President Trump has, predictably, been crowing about the preliminary agreement he signed with China on Wednesday. But is it, like so much else with this White House, more hype than substance? I spoke with business columnist Josh Barro to find out.
Ben: The U.S. and China signed a “phase one” trade deal this week, which will at least temporarily put a halt to the escalating tensions that have characterized the relationship between the two countries since Trump came into office. Most of the heavy tariffs on Chinese goods will remain in place, with China agreeing to spend $200 billion on American goods by the end of 2021. Other issues that have divided the two countries (China’s cybersecurity practices and its subsidizing of industry being two big ones) will have to wait for a presumed “phase two.” I’ve seen a lot of people saying that this agreement is much more hype — something for Trump to point to and claim victory — than actual accomplishment. Do you agree with that?
Josh: The fact that it covers a period that runs until after the election, I think, goes to the essentially symbolic nature here. This “deal” is relevant mostly in that it is an agreement between Trump and China not to further escalate the trade war before November, which is important — it takes away a significant downside risk to the economy. Trump will not be well-positioned, six months from now, to decide the Chinese have been failing to live up to their end of the bargain on purchases. He won’t want to escalate in a way that could cause the stock market to drop right before the election.
Beyond that, the deal does not address the long-standing disputes between the U.S. and China over trade, and it leaves in place almost all of the tariffs Trump has imposed. So it’s not a breakthrough. It’s yet another instance where Trump foments a problem, takes a step part of the way back from the problem, and then gets to say that he has fixed something.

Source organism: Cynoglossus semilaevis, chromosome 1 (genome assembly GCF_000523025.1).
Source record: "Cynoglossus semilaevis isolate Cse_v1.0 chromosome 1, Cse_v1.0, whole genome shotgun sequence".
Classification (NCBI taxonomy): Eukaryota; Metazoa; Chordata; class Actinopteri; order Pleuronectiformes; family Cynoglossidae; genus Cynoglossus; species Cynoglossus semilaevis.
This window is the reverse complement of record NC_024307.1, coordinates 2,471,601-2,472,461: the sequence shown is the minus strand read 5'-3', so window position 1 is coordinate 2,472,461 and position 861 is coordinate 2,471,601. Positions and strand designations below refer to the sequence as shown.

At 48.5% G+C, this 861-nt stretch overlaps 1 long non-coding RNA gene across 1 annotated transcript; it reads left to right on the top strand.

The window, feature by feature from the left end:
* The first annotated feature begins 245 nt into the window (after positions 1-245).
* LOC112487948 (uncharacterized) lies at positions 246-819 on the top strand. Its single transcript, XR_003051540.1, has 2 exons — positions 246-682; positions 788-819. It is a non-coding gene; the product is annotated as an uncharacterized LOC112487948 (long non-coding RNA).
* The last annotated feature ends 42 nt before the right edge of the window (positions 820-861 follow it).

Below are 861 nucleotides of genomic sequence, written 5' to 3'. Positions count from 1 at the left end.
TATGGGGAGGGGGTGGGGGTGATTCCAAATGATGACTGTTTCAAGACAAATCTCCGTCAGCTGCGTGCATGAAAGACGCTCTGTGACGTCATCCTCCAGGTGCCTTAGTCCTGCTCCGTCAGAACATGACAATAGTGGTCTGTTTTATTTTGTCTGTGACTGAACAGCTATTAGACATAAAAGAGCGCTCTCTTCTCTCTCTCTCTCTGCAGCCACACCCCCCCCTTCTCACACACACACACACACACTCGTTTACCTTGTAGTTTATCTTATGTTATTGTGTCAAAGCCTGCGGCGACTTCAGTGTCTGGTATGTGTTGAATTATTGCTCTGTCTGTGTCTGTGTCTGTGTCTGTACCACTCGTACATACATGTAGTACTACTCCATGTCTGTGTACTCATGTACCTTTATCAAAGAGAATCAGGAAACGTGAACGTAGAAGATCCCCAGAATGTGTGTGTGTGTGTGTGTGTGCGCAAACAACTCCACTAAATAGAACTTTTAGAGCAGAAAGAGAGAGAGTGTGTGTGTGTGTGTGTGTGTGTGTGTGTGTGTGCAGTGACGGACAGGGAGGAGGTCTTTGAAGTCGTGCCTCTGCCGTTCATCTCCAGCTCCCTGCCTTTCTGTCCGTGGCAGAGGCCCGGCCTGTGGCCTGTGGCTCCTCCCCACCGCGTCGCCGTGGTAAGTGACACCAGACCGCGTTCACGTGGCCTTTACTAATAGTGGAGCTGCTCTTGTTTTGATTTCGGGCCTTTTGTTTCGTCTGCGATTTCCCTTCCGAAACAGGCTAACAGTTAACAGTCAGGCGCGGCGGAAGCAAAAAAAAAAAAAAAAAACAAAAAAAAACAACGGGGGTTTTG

Ben: Do you think he has played this wisely, politically speaking? His tariff policy has had a small overall effect on the American economy, but there have been negative repercussions concentrated in the Midwest, among farmers and manufacturers that are crucial to his coalition there.
Josh: He seems to have shored up his position with farmers directly by providing massive subsidies, so I’m not really sure he’s caused himself any problems in those states. And while his policies create a lot of losers in manufacturing, they also create some winners. I think his hostility to free trade has an appeal to people in manufacturing communities who feel they’ve been hurt by past agreements and past expansions of global trade. And the overall strong economy has given him some room to pursue this policy that is a bit of a drag on it. Public opinion about the economy is generally positive right now. So as a political matter, I think he has actually played this issue fine. But it’s not a major substantive accomplishment. The USMCA deal, similarly, does not materially change our trading position with Canada and Mexico. It’s a set of small, incremental changes, not the break with past trade policies that his professed hostility toward NAFTA would suggest he favors.